Just when baseball seemed to put its troubles aside, another problem popped up.
Major league umpires, upset with the revised regular-season schedule, are considering a boycott of spring training games, The Associated Press learned Thursday night.A source familiar with the dispute said umpires may protest by not working this spring. The umpires are not threatening the regular season, the source indicated.
Richie Phillips, head of the umpires' union, said from his home that there would be some sort of announcement around 11 a.m. EST Friday regarding umpires. He did not elaborate.
Exhibition games are to start Monday and opening day is April 9. The owners' 32-day lockout delayed the beginning of spring training for a month and pushed back openers by a week.
Baseball announced Thursday that it will play a full 162-game schedule. The season has been extended for three days and other games will be made up during the year.
The umpires, the source said, are upset that they were not consulted about changing the schedule. Baseball already has re-scheduled some games for previously open dates, and umpires are worried that will mean fewer off days for them.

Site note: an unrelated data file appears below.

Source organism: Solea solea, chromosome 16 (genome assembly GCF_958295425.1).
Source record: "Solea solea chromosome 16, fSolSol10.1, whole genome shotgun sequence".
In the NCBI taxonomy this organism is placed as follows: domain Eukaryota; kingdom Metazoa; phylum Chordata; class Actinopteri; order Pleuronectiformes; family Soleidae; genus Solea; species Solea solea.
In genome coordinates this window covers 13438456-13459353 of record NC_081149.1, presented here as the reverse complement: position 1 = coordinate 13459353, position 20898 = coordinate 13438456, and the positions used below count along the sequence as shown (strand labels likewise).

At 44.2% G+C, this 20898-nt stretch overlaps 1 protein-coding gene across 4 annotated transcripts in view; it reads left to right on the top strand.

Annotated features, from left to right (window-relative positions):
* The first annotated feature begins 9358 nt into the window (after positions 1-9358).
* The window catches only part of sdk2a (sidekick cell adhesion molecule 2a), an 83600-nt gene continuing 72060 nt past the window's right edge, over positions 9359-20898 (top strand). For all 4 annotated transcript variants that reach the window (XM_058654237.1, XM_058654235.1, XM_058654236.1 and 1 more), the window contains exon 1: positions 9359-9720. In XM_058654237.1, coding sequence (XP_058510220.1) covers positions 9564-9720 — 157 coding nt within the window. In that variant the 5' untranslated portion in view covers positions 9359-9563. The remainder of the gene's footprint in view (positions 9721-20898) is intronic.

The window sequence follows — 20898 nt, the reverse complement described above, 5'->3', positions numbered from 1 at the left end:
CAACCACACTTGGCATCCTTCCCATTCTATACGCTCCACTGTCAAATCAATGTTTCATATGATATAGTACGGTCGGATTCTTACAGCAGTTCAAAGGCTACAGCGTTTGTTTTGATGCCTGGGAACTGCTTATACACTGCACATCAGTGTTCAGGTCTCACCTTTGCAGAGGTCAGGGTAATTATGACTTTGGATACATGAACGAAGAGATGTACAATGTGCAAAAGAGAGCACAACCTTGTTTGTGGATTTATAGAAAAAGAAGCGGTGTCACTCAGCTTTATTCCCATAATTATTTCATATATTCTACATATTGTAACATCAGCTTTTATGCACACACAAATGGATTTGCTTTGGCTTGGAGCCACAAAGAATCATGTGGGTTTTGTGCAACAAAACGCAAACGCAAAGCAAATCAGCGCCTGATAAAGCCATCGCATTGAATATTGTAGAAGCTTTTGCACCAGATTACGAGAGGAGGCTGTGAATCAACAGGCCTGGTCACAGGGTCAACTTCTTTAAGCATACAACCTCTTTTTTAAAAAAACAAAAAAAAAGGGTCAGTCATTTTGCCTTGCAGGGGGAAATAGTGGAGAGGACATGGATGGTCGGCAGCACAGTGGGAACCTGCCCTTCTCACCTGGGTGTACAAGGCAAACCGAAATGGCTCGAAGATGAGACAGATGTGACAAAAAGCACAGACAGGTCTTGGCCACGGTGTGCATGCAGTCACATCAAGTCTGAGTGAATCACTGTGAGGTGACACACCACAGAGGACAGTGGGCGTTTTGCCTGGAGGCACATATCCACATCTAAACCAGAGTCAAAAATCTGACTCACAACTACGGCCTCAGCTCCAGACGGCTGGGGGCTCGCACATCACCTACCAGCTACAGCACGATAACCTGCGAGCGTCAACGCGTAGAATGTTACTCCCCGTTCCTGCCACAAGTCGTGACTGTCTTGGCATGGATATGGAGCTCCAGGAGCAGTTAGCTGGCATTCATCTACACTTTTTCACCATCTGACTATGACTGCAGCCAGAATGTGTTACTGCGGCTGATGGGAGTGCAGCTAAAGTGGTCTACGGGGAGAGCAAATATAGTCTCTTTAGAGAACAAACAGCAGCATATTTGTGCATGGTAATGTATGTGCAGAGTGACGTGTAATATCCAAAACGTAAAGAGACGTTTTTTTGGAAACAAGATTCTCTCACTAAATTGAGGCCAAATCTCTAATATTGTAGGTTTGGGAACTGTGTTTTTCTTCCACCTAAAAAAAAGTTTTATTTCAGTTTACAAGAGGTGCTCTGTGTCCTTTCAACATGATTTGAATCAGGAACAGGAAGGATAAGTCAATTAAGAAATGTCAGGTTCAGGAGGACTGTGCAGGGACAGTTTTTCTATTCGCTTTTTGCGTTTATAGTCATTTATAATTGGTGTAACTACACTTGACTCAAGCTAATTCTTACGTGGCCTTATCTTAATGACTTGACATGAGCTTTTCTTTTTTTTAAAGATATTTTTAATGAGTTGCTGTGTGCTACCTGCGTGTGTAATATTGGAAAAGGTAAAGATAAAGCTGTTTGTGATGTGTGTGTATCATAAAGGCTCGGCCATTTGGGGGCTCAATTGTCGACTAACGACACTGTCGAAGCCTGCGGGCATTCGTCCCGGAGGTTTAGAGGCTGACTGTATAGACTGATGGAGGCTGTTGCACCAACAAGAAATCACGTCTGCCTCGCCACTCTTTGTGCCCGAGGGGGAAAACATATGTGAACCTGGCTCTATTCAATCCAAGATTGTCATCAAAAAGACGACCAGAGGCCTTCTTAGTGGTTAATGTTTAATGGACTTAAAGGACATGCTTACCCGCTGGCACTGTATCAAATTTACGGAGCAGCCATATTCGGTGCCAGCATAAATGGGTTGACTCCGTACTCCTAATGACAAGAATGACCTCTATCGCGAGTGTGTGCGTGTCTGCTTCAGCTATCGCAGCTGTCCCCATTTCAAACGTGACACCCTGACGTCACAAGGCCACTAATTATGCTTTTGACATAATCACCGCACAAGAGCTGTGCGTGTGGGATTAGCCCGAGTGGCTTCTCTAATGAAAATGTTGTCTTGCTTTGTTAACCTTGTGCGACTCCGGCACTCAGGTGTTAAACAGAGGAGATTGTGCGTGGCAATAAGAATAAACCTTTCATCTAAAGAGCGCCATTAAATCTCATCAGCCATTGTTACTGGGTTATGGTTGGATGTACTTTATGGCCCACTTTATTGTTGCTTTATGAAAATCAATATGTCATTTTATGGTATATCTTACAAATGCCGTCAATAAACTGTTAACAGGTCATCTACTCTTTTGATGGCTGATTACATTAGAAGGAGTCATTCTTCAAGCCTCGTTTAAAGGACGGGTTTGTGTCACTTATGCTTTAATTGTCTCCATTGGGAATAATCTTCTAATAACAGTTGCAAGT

The umpires have other concerns, the AP learned. The use of fill-in umpires, particularly in the American League, is an area of contention.
Umpires signed a four-year contract just before the start of the 1987 season. They had gone on strike three times in the previous nine years, the last during the 1984 postseason. Amateur umpires were used for a few playoff games, but not in the World Series.
The umpires' contract expires at the end of the 1990 season. The main issue in the last contract talks was money.